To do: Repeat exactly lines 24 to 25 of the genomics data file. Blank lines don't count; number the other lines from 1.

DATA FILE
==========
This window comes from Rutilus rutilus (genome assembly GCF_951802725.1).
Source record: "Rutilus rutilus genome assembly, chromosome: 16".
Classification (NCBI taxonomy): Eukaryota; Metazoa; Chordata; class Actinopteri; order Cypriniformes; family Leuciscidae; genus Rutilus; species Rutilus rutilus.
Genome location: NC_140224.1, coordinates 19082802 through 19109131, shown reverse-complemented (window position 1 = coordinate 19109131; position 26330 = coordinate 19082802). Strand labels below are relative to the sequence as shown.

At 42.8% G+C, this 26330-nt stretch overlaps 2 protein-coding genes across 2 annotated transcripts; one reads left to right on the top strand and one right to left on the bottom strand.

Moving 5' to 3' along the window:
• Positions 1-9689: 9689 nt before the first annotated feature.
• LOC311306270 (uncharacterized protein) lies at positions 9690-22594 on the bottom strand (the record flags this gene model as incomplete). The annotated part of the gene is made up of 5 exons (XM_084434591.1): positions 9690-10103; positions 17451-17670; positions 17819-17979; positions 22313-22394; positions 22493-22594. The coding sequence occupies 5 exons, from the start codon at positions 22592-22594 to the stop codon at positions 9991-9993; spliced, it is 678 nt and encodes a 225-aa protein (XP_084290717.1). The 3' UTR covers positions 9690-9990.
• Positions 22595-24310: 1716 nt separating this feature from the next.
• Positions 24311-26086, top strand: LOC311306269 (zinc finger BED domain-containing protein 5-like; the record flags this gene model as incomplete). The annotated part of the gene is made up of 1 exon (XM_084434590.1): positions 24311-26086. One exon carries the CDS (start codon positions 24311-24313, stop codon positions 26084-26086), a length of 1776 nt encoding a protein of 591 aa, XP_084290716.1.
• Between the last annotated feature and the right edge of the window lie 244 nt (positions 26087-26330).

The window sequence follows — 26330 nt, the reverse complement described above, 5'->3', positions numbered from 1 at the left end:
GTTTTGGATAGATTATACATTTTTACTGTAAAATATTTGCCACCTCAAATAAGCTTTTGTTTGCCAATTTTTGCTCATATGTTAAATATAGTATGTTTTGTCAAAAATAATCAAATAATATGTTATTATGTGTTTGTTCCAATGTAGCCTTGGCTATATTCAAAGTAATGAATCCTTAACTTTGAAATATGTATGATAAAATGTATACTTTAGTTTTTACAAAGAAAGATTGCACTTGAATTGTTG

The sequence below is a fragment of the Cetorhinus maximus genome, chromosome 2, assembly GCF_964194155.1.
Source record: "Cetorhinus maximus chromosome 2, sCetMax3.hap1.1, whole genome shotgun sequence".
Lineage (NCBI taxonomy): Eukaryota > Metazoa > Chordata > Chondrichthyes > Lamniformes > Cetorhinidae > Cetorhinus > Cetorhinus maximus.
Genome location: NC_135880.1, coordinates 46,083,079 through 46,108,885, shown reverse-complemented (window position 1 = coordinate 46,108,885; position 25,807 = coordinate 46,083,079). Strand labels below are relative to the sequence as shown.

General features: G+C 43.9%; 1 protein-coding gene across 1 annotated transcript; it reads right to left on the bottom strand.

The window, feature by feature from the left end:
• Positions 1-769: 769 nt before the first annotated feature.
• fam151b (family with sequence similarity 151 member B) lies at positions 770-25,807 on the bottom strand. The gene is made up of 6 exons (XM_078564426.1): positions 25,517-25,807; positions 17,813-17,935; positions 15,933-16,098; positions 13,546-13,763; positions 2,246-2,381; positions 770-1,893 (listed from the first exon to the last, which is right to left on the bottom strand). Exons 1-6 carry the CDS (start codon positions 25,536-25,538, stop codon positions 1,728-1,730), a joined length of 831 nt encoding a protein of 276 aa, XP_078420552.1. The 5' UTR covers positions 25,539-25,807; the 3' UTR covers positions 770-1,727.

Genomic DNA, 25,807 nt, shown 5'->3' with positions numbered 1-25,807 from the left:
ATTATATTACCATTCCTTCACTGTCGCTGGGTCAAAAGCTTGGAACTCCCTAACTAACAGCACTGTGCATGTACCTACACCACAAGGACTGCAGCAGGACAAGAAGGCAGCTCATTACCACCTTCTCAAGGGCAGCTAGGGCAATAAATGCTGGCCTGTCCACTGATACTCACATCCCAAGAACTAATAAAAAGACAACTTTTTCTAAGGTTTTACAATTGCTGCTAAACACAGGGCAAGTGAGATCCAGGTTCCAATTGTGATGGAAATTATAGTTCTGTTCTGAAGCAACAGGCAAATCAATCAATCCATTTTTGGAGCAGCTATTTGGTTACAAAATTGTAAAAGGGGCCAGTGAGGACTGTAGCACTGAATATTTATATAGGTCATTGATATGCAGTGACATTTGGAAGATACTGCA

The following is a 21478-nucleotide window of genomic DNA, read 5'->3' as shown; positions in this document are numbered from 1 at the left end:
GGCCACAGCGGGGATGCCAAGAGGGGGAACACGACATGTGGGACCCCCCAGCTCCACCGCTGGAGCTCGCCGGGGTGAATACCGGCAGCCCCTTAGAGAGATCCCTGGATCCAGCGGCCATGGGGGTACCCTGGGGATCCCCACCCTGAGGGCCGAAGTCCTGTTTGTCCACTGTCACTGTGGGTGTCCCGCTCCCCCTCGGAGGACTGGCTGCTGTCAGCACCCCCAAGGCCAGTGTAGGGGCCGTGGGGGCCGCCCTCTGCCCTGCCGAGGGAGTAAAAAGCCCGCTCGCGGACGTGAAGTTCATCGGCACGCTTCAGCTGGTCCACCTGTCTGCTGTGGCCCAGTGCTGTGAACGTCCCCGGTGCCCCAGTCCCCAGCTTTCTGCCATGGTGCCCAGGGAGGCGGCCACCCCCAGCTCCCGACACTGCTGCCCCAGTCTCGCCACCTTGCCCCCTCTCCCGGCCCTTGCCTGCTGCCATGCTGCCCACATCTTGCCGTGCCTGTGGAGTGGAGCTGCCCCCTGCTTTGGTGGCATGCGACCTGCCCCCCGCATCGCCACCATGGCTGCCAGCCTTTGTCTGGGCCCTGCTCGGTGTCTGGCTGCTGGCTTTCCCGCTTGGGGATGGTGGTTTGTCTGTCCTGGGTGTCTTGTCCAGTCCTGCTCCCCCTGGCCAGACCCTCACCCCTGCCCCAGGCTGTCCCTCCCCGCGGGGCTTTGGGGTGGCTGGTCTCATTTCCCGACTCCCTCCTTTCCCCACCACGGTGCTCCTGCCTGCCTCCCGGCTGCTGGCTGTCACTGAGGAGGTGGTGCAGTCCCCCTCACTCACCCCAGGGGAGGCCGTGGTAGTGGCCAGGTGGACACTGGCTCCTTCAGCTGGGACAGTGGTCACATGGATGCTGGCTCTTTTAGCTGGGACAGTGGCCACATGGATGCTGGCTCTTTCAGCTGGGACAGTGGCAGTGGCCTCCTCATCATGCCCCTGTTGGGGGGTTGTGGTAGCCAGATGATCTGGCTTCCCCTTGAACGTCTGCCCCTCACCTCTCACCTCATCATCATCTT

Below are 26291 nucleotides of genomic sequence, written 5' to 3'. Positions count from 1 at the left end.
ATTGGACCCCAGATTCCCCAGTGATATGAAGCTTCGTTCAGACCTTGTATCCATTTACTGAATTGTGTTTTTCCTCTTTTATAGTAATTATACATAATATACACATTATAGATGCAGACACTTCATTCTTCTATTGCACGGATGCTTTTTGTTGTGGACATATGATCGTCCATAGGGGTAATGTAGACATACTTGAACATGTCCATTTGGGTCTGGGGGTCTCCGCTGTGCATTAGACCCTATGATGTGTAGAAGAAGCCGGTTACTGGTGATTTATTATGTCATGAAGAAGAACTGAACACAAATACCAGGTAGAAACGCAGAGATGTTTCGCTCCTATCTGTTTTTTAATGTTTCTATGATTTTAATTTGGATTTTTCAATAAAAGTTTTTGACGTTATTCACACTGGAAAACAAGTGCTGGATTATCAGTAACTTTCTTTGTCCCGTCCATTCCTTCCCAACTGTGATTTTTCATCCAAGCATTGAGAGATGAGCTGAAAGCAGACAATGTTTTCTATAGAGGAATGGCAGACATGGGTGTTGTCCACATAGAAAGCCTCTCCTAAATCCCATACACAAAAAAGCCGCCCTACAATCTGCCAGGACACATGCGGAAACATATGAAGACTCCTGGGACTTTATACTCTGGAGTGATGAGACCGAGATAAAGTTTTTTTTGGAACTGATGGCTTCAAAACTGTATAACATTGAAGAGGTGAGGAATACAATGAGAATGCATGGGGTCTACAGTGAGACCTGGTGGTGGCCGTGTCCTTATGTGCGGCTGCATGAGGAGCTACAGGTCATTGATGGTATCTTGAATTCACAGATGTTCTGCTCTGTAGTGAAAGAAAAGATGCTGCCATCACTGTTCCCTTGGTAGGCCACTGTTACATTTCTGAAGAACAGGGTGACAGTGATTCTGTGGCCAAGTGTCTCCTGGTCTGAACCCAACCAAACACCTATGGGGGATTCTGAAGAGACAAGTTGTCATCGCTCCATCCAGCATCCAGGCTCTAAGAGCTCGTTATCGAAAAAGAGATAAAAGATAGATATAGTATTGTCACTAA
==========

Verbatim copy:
The following is a 21478-nucleotide window of genomic DNA, read 5'->3' as shown; positions in this document are numbered from 1 at the left end:
GGCCACAGCGGGGATGCCAAGAGGGGGAACACGACATGTGGGACCCCCCAGCTCCACCGCTGGAGCTCGCCGGGGTGAATACCGGCAGCCCCTTAGAGAGATCCCTGGATCCAGCGGCCATGGGGGTACCCTGGGGATCCCCACCCTGAGGGCCGAAGTCCTGTTTGTCCACTGTCACTGTGGGTGTCCCGCTCCCCCTCGGAGGACTGGCTGCTGTCAGCACCCCCAAGGCCAGTGTAGGGGCCGTGGGGGCCGCCCTCTGCCCTGCCGAGGGAGTAAAAAGCCCGCTCGCGGACGTGAAGTTCATCGGCACGCTTCAGCTGGTCCACCTGTCTGCTGTGGCCCAGTGCTGTGAACGTCCCCGGTGCCCCAGTCCCCAGCTTTCTGCCATGGTGCCCAGGGAGGCGGCCACCCCCAGCTCCCGACACTGCTGCCCCAGTCTCGCCACCTTGCCCCCTCTCCCGGCCCTTGCCTGCTGCCATGCTGCCCACATCTTGCCGTGCCTGTGGAGTGGAGCTGCCCCCTGCTTTGGTGGCATGCGACCTGCCCCCCGCATCGCCACCATGGCTGCCAGCCTTTGTCTGGGCCCTGCTCGGTGTCTGGCTGCTGGCTTTCCCGCTTGGGGATGGTGGTTTGTCTGTCCTGGGTGTCTTGTCCAGTCCTGCTCCCCCTGGCCAGACCCTCACCCCTGCCCCAGGCTGTCCCTCCCCGCGGGGCTTTGGGGTGGCTGGTCTCATTTCCCGACTCCCTCCTTTCCCCACCACGGTGCTCCTGCCTGCCTCCCGGCTGCTGGCTGTCACTGAGGAGGTGGTGCAGTCCCCCTCACTCACCCCAGGGGAGGCCGTGGTAGTGGCCAGGTGGACACTGGCTCCTTCAGCTGGGACAGTGGTCACATGGATGCTGGCTCTTTTAGCTGGGACAGTGGCCACATGGATGCTGGCTCTTTCAGCTGGGACAGTGGCAGTGGCCTCCTCATCATGCCCCTGTTGGGGGGTTGTGGTAGCCAGATGATCTGGCTTCCCCTTGAACGTCTGCCCCTCACCTCTCACCTCATCATCATCTT